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Burgundy: Huge Crop Challenges Vintners

Per-Henrik Mansson
Posted: February 3, 2000

Per-Henrik Mansson reports on '97 white Burgundy.

Is 1997 red Burgundy worth the price? asks Per-Henrik Mansson.

Search our tasting notes database for more wines from Burgundy.

For more about the 1999 harvest, see our Harvest Diaries feature.

Back to Harvest 1999 main page.

Burgundy: Huge Crop Challenges Vintners

By Per-Henrik Mansson

In 1999, nature brought Burgundy the largest winegrape crop in a generation -- and then boosted the size of it further with rain in September. The way that individual vintners dealt with the situation will largely determine the quality of their wines.

While huge yields can lead to diluted wines, the grapes were very ripe before harvest, and winemakers convinced national wine authorities that quality wouldn't suffer if the domaines were allowed to harvest a bigger crop than usual.

"In 43 years [in the business], I've never seen quantity and quality combining to such an extent," said Robert Drouhin of the Beaune-based shipper Maison Joseph Drouhin, which bottles wines from numerous appellations in Burgundy.

As a result of the unusual conditions, the Côte d'Or obtained the right to pick 40 percent more grapes from the village and premiers crus vineyards than the target considered reasonable for making top-notch Chardonnay and Pinot Noir in these appellations. This much-debated move meant that growers could harvest 4.1 tons per acre for reds and 4.6 tons per acre for whites. In the grands crus, crop levels could go beyond the norm by 30 percent. But many vineyards exceeded even these higher crop ceilings, according to insiders.

Over the summer, the vines exploded with fruit, thanks to a good flowering, or bud set. Some wineries attempted to reduce the crop through "green harvest" -- trimming grape bunches before they are ripe -- and other techniques.

Some domaines, such as Domaine Méo-Camuzet in Vosne-Romanee, did manage to keep yields at normal target levels. Winemaker Jean-Nicolas Méo reported a reasonable crop level -- 2.9 tons per acre on average -- and criticized his colleagues for requesting "unreasonable" yield quotas in '99.

Good maturity in the grapes saved Burgundy from disaster, however. "The yields were monstrous, but we also had extraordinary ripeness," said Chablis vintner Michel Laroche.

July, August and September were warmer than usual, and the grapes reached natural sugar levels that ranged from 12 percent to about 14 percent potential alcohol. With the exception of the occasional moderate rainfall, it was dry from mid-August to the eve of the harvest.

Then wet weather disrupted the harvest from September 19 through the end of the month. "It rained every day. It was like March in September, with little storms," said Jacques Lardiere, winemaker at shipper Maison Louis Jadot, which ended its harvest in early October. Picking was stop-and-go at many wineries; some finished only around October 10.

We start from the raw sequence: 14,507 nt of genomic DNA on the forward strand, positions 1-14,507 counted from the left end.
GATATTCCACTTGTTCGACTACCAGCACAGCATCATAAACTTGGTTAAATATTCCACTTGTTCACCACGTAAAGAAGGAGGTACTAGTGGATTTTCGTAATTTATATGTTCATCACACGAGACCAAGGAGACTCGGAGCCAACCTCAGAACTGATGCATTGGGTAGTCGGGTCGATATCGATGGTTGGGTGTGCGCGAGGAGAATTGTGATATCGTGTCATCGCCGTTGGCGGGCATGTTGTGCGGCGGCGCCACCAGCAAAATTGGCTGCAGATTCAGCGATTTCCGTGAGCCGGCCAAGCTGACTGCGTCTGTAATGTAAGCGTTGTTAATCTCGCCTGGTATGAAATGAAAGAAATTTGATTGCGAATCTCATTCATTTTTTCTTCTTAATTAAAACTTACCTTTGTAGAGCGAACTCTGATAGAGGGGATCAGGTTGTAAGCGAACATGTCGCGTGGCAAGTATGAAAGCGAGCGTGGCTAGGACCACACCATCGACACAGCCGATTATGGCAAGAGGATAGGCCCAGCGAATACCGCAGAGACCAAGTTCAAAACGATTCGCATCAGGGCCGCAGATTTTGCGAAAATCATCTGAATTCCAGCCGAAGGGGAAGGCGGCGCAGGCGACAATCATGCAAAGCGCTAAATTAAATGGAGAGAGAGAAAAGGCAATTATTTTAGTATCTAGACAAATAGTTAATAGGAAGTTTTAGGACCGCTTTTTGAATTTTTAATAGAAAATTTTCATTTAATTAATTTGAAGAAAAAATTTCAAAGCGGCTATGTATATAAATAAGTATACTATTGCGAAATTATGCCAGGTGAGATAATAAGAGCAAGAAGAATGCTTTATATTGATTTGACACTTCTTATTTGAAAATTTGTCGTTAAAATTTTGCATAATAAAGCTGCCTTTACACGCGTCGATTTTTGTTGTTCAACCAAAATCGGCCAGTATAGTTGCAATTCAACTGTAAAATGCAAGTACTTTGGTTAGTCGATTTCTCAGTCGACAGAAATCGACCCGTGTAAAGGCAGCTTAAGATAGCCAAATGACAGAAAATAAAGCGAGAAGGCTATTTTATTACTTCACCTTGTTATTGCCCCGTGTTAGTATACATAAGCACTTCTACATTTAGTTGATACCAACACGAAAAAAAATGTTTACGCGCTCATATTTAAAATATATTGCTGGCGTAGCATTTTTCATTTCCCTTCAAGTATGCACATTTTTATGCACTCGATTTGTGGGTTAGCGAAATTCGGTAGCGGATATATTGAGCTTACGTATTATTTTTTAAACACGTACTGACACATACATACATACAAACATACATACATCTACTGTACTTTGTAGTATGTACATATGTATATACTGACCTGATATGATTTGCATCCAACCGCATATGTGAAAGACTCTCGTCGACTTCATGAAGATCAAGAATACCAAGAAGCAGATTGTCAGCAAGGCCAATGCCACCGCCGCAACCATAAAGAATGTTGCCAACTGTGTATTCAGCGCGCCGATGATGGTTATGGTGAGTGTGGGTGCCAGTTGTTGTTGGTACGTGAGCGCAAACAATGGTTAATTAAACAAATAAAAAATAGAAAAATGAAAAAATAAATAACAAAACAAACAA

Before the harvest, the Institut National des Appellations d'Origine des Vins (INAO) had accepted the Burgundian vintners' argument that the ripe grapes made it possible to make large quantities of wine without hurting quality. INAO therefore approved a 30 percent increase in the harvest.

As a quid pro quo for the higher yields, the INAO required the Burgundians to harvest grapes that exceeded the maturity levels of previous years; for example, a grand cru wine had to come from grapes harvested at 12 percent potential alcohol instead of the usual 11.5 percent. This was seen as a check on the quality of the wine, as high natural sugar levels can mean ripe wines.

However, after the harvest-time rain bloated the grapes and added even more volume, the INAO upped the crop ceiling to 40 percent when it became clear that the Burgundians had made even more wine than they had expected. At the same time, the agreement on potential alcohol levels became a challenge to uphold after the rains, when excess water diluted the natural sugars in the fruit.

To minimize damage to the wines, winemakers tried many techniques to concentrate the flavors. Some wineries used reverse osmosis to take out water from the must; others siphoned off juice in the vats, a process known as "bleeding" or saignée, to increase the ratio of solids to liquids.

Winemakers agreed that the vintage would produce uneven quality. A tasting of some of the young wines from the Côte d'Or revealed supple, accessible, fruity reds. The reds seemed better than the whites, which lack the length and intensity of a good year.

The Côte de Beaune, in the southern half of the Côte d'Or, started the harvest a couple of days before the rain began to fall, and was considered more successful in making quality wine in '99 than was the case for Côte de Nuits. The short window of opportunity to harvest in dry weather benefited the smallest domaines, which can pick quickly, while the large wineries got caught in the rain.

While nearly 4 inches of rain fell around Beaune in September, further north it was even worse. "We had a storm that dumped 300 millimeters [12 inches] of rain," said Roland Masse, who made the 1999 wines at Domaine Bertagna in Vougeot before taking over as the new director of the Domaine des Hospices de Beaune in January. "It was like Chernobyl. It's like you were radiated. I feel I made two vintages this year--one before the rain, one after."

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